Machine learning and artificial intelligence (AI) in medicine has arrived in medicine and the healthcare community is experiencing significant growth in its adoption across numerous patient care settings. There are countless applications for machine learning and AI in medicine ranging from patient outcome prediction, to clinical decision support, to predicting future patient therapeutic setpoints. This commentary discusses a recent application leveraging machine learning to predict one year patient survival following orthotopic heart transplantation. This modeling approach has significant implications in terms of improving clinical decision making, patient counseling, and ultimately organ allocation and has been shown to significantly outperform preexisting algorithms. This commentary also discusses how adoption and advancement of this modeling approach in the future can provide increased personalization of patient care. The continued expansion of information systems and growth of electronic patient data sources in healthcare will continue to pave the way for increased use and adoption of data science in medicine. Personalized medicine has been a long-standing goal of the healthcare community and with machine learning and AI now being continually incorporated into clinical settings and practice, this technology is well on the pathway to make a considerable impact to greatly improve patient care in the near future.
Pulmonary artery pseudoaneurysms are a rare but potentially lethal diagnosis. They can be further categorized by etiology or location and are typically successfully treated with endovascular therapies. However, they occasionally require operative intervention. Here, we present a case of a patient who presented with a central pulmonary artery pseudoaneurysm on CT scan with unclear etiology that was initially treated with conservative management. However, this was noted to have rapid enlargement on interval imaging necessitating urgent surgical intervention. The patient underwent a median sternotomy, anterior pulmonary artery arteriotomy for exposure, exclusion of the posterior artery pseudoaneurysm with a bovine pericardial patch, and closure of the anterior arteriotomy with a bovine pericardial patch. The patient did well and was discharged on postoperative day eleven with repeat imaging showing resolution.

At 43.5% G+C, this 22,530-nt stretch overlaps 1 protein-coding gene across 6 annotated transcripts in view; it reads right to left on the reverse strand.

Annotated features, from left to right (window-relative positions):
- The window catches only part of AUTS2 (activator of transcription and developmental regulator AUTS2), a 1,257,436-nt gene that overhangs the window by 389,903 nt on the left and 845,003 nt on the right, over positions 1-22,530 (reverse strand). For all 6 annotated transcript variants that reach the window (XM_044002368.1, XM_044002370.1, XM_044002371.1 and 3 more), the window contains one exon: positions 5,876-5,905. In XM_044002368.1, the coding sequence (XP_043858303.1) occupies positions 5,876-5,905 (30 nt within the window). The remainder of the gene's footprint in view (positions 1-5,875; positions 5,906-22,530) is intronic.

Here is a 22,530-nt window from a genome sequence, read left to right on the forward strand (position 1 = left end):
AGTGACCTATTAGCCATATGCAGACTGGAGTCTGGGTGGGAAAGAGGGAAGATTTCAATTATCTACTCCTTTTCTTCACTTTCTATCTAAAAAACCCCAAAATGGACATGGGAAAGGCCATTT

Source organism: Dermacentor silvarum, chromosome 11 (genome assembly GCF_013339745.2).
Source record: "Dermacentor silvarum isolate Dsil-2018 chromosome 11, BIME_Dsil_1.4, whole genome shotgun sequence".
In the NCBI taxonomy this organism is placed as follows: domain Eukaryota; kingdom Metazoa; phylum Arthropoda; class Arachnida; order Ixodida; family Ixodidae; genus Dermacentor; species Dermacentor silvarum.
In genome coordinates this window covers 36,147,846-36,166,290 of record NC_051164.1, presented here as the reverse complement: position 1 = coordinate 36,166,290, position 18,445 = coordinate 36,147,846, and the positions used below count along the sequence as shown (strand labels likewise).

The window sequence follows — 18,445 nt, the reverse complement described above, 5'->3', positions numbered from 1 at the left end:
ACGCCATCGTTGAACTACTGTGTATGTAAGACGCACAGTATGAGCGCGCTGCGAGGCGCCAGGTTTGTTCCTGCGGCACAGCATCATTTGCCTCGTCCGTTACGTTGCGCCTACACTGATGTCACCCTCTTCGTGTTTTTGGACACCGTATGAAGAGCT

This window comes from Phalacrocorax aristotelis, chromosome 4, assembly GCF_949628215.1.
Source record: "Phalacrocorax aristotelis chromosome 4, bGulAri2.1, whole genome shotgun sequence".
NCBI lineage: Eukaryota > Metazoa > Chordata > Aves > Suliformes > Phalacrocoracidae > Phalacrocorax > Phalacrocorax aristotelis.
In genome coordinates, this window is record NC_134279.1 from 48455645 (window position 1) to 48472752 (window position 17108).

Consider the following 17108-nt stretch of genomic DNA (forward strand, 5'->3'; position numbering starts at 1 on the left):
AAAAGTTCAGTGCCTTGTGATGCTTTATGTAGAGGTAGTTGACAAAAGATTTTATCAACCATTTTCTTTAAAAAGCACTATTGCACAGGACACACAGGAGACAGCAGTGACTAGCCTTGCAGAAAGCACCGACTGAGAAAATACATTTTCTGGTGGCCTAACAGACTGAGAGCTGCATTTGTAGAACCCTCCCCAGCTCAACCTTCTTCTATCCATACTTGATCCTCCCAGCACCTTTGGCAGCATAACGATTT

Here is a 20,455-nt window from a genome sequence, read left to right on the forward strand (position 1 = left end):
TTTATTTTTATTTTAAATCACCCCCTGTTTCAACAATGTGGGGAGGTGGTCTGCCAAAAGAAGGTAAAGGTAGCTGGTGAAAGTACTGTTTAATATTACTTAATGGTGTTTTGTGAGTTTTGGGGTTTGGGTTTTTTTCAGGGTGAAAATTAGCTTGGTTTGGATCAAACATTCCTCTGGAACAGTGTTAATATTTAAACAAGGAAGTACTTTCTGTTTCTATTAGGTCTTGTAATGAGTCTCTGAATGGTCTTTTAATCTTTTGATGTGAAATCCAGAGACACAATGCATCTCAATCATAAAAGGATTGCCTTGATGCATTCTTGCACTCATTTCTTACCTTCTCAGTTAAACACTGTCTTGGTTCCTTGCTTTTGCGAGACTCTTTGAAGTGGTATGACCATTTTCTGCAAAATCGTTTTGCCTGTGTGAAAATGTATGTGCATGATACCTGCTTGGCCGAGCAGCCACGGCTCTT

Null hypothesis significance testing (NHST) and p-values are widespread in the cardiac surgical literature but are frequently misunderstood and misused. The purpose of the review is to discuss major disadvantages of p-values and suggest alternatives. We describe diagnostic tests, the prosecutor’s fallacy in the courtroom, and NHST, which involve inter-related conditional probabilities, to help clarify the meaning of p-values, and discuss the enormous sampling variability, or unreliability, of p-values. Finally, we use a cardiac surgical database and simulations to explore further issues involving p-values. In clinical studies, p-values provide a poor summary of the observed treatment effect, whereas the three- number summary provided by effect estimates and confidence intervals is more informative and minimises over-interpretation of a “significant” result. P-values are an unreliable measure of strength of evidence; if used at all they give only, at best, a very rough guide to decision making. Researchers should adopt Open Science practices to improve the trustworthiness of research and, where possible, use estimation (three-number summaries) or other better techniques.
Patients with severely calcified aorta undergoing conventional cardiac surgery are at increased risk for postoperative neurologic deficits. Implementation of cerebroprotective devices may substantially reduce or even eliminate the risk of adverse neurologic event, thus enabling surgical therapy, especially when interventional treatment cannot be considered an alternative option.